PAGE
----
Following Federation, Protector was transferred to the Commonwealth Naval Force, and served primarily at Sydney as a training vessel for the Naval Militia Forces of New South Wales, Victoria and South Australia. From this point, the warship’s connection to South Australia gradually diminished; it occasionally took up its former station at Largs Bay to train South Australian naval militia, but spent increasingly more time in the waters of New South Wales and Victoria. In 1905, Protector collected Tasmania’s former colonial torpedo boat, TB 191, in Hobart and towed it to Port Adelaide, where it commenced service as South Australia’s only remaining permanent naval asset. A former Protector crewman, Chief Petty Officer Henry Perry, was assigned responsibility for TB 191 as part of his duties as Caretaker of the North Arm Torpedo Station.
In 1911, Protector was integrated into the Royal Australian Navy along with several other colonial Australian naval vessels. Two years later, it was assigned to the naval facility in Williamstown, Victoria, where it served as a tender to the depot ship HMAS Cerberus. During the First World War, Protector served as a tender to the Australian submarines AE1 and AE2, guarded the port of Rabaul in New Guinea, and conducted minesweeping patrols in Australia’s coastal waters. It also reported on the wreck of the Imperial German Navy cruiser SMS Emden, which had been forced ashore at the Cocos-Keeling Islands during an engagement with the Australian warship HMAS Sydney (I) in November 1914. Protector completed its naval career as a tender at Flinders Naval Depot in Western Port, Victoria.
In 1924, Protector was decommissioned from naval service, purchased by civilian interests, and converted for the storage and transport of bulk commodities. After a 19-year hiatus, it was requisitioned by the U.S. Army during the Second World War and reactivated for military service, but collided with another vessel shortly thereafter and was condemned at the Queensland port of Gladstone. The hulk was purchased in 1944 and installed as a breakwater the following year at Heron Island on the Great Barrier Reef.
Since its arrival at Heron Island in 1945, Protector has evolved into an icon of the local landscape and is regularly visited by patrons of Heron Island Resort, as well as staff and visiting scholars affiliated with the University of Queensland’s Heron Island Research Station. In October 2013, a team of researchers travelled to Heron Island to conduct a comprehensive archaeological survey of the ship's remnants. This ongoing project is a collaborative effort between the South Australian Maritime Museum (SAMM), the University of Adelaide’s Australian Centre for Visual Technologies (ACVT), and the Western Australian Museum. It will utilise a combination of digital video, 3D photogrammetry, and laser scanning to capture Protector in the virtual realm, as the majority of the vessel’s extant, articulated hull is exposed above water during low tide. These cutting-edge techniques were complimented by archaeological surveying methods, which were employed to physically document the lowermost portions of articulated hull, collapsed hull sections, and other site features that are largely or completely submerged. ACVT is currently developing software capable of generating 3D digital and physical models of historic objects from archival photographs, and is using Protector as a test case. Archaeological and 3D digital data obtained during the survey will be used in conjunction with the digital models generated by ACVT to present a complete record of the vessel's ‘evolution’ from battleship to breakwater.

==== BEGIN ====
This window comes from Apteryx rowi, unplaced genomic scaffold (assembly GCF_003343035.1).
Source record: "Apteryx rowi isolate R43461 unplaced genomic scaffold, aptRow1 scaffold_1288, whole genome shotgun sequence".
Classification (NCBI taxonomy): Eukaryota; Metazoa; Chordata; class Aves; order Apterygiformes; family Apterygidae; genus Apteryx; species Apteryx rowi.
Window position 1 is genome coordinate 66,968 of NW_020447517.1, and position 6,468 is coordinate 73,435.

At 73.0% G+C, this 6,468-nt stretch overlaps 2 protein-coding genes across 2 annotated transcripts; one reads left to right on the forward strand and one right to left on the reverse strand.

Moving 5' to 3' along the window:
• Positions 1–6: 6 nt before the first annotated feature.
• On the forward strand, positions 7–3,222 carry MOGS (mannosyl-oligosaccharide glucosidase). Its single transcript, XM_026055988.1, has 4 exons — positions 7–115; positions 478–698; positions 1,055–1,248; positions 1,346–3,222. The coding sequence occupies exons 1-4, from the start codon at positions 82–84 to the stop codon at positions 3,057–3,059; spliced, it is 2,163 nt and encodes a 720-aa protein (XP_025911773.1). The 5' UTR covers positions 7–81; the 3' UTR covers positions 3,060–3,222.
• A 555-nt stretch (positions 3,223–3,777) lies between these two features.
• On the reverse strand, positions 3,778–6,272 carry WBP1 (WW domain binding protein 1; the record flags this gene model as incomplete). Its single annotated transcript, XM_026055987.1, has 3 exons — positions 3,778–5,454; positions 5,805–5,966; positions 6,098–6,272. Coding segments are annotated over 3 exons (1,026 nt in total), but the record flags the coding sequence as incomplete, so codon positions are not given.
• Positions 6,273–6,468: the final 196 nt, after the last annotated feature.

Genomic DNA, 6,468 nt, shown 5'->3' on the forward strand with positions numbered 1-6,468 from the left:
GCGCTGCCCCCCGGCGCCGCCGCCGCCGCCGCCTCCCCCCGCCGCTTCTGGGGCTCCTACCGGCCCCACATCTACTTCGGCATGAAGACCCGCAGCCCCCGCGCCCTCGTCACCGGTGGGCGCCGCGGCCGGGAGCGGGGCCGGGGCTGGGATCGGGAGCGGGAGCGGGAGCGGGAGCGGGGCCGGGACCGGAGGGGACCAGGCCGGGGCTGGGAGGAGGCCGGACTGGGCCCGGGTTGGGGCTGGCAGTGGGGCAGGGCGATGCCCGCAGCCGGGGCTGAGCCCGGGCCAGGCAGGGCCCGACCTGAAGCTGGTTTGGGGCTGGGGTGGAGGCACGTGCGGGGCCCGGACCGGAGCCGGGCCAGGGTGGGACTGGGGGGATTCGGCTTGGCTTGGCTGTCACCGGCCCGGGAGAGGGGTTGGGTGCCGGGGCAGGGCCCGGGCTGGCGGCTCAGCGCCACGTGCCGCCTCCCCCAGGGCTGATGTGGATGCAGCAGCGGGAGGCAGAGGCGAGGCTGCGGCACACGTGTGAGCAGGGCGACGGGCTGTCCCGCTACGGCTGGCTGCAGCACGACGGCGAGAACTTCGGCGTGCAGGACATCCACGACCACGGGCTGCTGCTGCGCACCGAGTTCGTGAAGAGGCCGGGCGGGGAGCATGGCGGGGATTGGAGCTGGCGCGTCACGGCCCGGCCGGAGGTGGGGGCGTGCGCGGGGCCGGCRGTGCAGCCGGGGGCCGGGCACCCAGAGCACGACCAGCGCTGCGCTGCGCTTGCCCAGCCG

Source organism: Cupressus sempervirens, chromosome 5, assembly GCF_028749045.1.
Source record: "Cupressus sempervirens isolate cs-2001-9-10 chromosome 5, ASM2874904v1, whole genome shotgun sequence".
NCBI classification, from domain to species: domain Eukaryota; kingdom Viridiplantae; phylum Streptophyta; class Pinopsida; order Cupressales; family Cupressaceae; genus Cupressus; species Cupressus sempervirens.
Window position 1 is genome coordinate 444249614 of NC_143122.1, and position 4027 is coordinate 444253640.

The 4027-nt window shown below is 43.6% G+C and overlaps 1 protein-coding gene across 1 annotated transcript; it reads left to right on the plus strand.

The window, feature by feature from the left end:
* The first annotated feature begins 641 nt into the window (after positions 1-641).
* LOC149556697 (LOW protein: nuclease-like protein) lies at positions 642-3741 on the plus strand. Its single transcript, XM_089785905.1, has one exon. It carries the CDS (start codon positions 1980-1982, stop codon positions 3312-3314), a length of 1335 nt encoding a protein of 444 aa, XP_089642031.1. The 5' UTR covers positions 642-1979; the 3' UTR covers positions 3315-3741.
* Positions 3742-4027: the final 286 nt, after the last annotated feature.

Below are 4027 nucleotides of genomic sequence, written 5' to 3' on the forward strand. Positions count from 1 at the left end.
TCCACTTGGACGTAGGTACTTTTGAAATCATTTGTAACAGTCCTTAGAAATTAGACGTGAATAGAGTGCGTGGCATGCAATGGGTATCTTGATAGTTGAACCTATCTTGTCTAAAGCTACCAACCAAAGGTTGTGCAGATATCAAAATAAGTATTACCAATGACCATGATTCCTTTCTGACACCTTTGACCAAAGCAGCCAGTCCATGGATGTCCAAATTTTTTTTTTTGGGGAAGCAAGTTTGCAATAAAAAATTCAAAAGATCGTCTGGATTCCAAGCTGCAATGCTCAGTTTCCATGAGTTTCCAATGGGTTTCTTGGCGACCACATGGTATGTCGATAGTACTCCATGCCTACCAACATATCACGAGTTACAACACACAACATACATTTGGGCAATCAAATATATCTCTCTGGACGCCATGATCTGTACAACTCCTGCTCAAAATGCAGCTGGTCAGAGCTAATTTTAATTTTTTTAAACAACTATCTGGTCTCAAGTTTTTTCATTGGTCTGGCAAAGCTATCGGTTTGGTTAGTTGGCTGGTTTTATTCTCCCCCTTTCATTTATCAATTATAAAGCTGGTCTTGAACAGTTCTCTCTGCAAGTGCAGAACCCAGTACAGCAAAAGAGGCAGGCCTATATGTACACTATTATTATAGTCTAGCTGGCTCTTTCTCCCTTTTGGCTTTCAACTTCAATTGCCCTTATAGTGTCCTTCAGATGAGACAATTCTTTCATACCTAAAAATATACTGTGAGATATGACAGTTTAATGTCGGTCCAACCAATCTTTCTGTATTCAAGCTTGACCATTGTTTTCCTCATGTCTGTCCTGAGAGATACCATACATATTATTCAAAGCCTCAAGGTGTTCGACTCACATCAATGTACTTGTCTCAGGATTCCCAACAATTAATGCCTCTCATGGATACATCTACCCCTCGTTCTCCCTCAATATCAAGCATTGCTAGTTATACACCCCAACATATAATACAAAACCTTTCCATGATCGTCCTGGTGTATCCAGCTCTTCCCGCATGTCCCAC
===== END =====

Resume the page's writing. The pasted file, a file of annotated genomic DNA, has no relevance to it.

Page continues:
The project was developed to support a SAMM exhibition designed to coincide with the centenary of the outbreak of the First World War. The exhibition will highlight Protector to tell the story of South Australia’s naval and maritime involvement in the conflict. The digital and physical models are key components of the exhibition and will illustrate Protector at critical phases in its military and non-military careers. In addition, these models—in conjunction with other archaeological data collected during the field investigation—will be used to explore and answer questions about the vessel’s construction, conversion, modification, deterioration, and site formation. Finally, data derived from this project may enable relevant government agencies to effectively assess Protector’s surviving fabric, determine its heritage significance, and develop future plans for its management and interpretation. It will also ensure a three-dimensional record of the surviving hull in perpetuity—an issue of critical importance, given that Protector is the last vessel of its kind anywhere in the world.
Gillett, Ross, Australia’s colonial navies (Garden Island: Naval Historical Society of Australia, 1982).
Jeisman, Stephen, Colonial gunboat: The story of HMCS Protector and the South Australian Naval Brigade (Adelaide: Stephen Jeisman, 2012).
Hunter, James, 'Vessel reuse and abandonment in post-military contexts: Examples from the colonial and early national navies of Australia and New Zealand' in ed. Nathan Richards and Sami Seeb, The archaeology of watercraft abandonment (New York: Springer, 2013), pp 297-321.
MacLeod, Ian, Emily Jateff and James Hunter, 'Corrosion on a wrecked colonial warship: HMCS Protector, 1882-1944', Corrosion & Materials 39:3, pp 50-54.
Pennock, Robin, A warship for South Australia (Blackwood: Robin Pennock, 2001).